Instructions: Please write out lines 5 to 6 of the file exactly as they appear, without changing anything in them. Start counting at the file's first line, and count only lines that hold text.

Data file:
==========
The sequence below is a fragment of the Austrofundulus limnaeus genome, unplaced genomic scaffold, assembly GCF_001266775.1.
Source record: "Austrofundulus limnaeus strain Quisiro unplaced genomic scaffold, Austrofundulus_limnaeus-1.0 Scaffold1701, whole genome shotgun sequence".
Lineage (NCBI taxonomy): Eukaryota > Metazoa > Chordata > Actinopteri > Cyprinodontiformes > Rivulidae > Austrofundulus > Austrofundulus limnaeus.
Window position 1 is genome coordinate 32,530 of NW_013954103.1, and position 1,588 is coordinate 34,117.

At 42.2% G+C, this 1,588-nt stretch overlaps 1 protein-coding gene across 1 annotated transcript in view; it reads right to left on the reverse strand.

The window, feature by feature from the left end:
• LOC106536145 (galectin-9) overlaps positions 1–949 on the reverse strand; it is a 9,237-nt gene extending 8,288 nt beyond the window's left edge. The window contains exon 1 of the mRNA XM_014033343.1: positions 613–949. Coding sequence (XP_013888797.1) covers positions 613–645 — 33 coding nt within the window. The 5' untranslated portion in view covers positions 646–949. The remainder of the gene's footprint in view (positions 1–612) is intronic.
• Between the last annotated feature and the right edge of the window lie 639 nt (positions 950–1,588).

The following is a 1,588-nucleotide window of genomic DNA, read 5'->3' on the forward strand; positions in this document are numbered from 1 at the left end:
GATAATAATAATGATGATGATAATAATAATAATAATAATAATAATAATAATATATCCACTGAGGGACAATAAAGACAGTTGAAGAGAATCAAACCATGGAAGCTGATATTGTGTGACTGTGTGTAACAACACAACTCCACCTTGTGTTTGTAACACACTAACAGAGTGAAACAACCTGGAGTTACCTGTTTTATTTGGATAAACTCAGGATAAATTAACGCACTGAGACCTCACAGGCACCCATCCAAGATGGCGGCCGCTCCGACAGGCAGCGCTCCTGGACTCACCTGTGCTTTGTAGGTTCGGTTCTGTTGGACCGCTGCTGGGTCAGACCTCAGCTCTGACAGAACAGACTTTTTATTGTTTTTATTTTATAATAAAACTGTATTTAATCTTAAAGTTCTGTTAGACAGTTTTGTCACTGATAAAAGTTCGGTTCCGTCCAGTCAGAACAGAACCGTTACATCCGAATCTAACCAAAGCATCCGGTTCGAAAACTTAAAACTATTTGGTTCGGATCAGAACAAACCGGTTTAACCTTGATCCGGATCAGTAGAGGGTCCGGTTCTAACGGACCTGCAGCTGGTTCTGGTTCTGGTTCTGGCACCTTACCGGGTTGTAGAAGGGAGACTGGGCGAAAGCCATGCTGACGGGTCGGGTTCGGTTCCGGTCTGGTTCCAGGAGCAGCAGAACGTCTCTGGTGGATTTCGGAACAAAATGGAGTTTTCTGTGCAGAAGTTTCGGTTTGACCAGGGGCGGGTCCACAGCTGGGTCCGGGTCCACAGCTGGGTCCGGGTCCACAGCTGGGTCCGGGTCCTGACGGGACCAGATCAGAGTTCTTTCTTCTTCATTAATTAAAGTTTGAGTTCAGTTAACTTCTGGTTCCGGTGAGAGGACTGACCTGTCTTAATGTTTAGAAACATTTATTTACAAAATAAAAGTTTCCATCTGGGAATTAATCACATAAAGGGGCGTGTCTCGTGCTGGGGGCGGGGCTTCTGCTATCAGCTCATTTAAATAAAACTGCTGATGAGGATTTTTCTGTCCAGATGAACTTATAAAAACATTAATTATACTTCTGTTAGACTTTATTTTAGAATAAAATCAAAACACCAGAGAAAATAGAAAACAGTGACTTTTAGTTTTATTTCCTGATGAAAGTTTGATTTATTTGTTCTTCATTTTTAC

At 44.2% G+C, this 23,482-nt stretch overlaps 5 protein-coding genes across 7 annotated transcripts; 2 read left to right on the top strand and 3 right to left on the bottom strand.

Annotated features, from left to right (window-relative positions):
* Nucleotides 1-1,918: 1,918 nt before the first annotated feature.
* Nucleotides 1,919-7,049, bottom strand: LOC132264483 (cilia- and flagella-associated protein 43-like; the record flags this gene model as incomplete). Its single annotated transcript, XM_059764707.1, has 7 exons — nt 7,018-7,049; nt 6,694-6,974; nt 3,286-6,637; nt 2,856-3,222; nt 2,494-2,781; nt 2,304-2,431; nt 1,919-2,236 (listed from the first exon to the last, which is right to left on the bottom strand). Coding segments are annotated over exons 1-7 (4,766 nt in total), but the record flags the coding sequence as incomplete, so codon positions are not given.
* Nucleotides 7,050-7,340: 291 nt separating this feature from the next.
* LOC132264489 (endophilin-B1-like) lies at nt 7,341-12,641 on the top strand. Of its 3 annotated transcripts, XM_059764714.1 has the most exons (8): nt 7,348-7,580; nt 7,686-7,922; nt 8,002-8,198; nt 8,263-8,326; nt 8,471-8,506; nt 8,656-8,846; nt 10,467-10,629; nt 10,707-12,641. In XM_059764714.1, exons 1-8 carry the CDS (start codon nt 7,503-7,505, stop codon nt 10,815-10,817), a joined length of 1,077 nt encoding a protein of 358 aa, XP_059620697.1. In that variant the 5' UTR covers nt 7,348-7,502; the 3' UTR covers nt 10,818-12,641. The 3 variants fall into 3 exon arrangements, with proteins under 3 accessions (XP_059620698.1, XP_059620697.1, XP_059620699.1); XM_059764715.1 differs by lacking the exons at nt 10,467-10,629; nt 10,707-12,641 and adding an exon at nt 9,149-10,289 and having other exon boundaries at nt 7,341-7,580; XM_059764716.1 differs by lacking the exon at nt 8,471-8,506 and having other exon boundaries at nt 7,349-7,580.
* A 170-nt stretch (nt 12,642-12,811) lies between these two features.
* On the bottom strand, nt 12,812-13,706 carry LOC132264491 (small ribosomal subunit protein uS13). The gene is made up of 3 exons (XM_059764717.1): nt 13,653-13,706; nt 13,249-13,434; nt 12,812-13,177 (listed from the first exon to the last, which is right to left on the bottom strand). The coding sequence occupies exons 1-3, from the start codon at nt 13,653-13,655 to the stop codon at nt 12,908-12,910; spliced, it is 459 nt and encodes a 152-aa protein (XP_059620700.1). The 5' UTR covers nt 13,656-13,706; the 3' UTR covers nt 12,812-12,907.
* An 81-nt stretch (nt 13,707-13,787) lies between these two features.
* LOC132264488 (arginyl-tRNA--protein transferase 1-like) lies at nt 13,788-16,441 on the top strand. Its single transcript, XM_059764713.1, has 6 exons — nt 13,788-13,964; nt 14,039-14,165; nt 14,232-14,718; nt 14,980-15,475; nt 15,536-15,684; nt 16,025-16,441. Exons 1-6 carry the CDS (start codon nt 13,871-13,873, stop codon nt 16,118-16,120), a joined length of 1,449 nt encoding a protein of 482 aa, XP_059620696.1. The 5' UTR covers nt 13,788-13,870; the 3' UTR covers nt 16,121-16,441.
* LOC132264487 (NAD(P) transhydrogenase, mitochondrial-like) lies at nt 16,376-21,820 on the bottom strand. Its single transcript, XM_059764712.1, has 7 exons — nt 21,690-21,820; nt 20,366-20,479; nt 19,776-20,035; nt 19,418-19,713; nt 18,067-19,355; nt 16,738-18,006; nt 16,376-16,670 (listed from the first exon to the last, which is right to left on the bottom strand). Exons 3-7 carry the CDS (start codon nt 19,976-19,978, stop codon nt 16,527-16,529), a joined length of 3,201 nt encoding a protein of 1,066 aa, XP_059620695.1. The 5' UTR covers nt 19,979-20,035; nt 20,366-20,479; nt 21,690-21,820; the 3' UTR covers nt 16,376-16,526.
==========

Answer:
At 42.2% G+C, this 1,588-nt stretch overlaps 1 protein-coding gene across 1 annotated transcript in view; it reads right to left on the reverse strand.

The window, feature by feature from the left end: